I’m an idiot.

How many times have I told myself not to chat up the owners of the corner kiosks for language training? Pick a kiosk that you don’t have to pass to get to and from your safe house; every time you pass, they will see you and wave you down to chat. If you don’t, they will get upset.

Right at the end of this slope, where I have to catch my ride to Sarajevo, is such a kiosk. I blundered myself into a slanted friendship with Mustafa, the brother who tended it. I should want to time this just right, so my ride arrives the same time I do… precluding the option to chew the fat with Mustafa.

It was early morning, not quite all the way light yet, definitely foggy as fuck, and I’m grumpy, not wanting to talk to Mustafa — or anyone. Nobody should want to talk to me either, grumpy-ass me.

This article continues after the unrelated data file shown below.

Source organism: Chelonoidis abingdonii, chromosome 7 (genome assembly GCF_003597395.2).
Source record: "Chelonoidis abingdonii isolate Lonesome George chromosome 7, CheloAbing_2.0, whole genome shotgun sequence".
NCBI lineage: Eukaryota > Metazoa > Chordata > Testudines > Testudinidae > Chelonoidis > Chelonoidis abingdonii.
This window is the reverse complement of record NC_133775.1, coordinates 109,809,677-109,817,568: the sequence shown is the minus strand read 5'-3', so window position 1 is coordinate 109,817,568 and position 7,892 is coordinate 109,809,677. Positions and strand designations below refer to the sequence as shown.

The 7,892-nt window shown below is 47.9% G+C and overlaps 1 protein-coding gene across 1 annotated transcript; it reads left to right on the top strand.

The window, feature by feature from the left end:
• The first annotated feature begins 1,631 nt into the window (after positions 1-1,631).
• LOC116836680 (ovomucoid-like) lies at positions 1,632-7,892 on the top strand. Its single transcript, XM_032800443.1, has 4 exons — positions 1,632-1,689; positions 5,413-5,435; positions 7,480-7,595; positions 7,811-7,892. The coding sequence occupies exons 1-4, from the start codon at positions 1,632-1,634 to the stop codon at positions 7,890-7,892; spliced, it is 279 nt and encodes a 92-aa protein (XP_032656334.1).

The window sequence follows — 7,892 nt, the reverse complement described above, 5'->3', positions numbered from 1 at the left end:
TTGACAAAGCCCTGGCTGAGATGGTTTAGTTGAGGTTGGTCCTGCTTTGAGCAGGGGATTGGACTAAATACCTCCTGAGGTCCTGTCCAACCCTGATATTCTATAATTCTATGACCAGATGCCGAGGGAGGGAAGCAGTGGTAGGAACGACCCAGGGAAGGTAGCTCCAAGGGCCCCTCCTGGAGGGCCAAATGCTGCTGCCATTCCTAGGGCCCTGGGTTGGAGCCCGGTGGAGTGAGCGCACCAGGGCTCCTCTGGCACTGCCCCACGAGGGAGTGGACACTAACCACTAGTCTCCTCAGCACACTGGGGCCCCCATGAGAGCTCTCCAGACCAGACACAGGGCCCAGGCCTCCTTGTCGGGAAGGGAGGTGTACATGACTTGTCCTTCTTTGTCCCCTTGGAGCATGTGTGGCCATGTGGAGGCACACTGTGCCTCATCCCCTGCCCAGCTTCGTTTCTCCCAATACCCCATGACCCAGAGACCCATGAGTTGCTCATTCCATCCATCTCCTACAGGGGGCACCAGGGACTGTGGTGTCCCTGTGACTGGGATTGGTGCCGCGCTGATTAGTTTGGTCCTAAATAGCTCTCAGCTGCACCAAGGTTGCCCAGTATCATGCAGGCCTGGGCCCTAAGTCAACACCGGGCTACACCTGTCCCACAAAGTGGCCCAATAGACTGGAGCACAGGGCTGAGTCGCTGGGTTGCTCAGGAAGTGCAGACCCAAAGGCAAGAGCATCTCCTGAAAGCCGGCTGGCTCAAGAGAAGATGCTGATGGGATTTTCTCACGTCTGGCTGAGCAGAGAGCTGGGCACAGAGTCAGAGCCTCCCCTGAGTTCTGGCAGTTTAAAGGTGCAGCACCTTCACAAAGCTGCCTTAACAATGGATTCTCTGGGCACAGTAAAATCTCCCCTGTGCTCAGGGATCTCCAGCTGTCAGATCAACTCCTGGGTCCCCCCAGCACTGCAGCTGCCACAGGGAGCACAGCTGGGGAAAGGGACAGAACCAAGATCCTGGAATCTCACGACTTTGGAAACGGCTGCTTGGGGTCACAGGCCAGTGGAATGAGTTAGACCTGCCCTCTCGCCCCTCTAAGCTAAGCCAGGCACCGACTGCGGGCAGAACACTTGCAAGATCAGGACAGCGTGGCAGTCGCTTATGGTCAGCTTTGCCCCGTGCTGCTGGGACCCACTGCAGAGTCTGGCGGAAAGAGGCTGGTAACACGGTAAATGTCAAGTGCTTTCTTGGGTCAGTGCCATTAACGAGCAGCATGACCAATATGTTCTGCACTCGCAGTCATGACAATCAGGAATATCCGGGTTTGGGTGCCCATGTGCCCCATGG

Bosnia was just a gloomy country in the days just post-fall of former Yugoslavia. The locals referred to the times as “prije rata/posle rata” and “Bivshe Jugoslavia”: pre-war/post-war and former Yugoslavia. There is no joy or rejoicing after such a devastating war where there is no victory. And there was no joy in Geo before he had his morning kava (coffee).

The fog was so heavy and in a state of dysphoria, not certain if it wanted to be fog or rain. Well, it had better hash out its identity soon enough, before it was time for it to use the restroom: I’m a wigwam, I’m a teepee… I’m just two tents!

I heard a sound behind me: “pith, pith, pith, pith…” the staccato of running shoes. Stepping completely off the road I rested my hand on my 1911 and waited. To my befuddlement, the sound was tied to a running figure coming up the slope — not down. The dense fog had nicked me acoustically.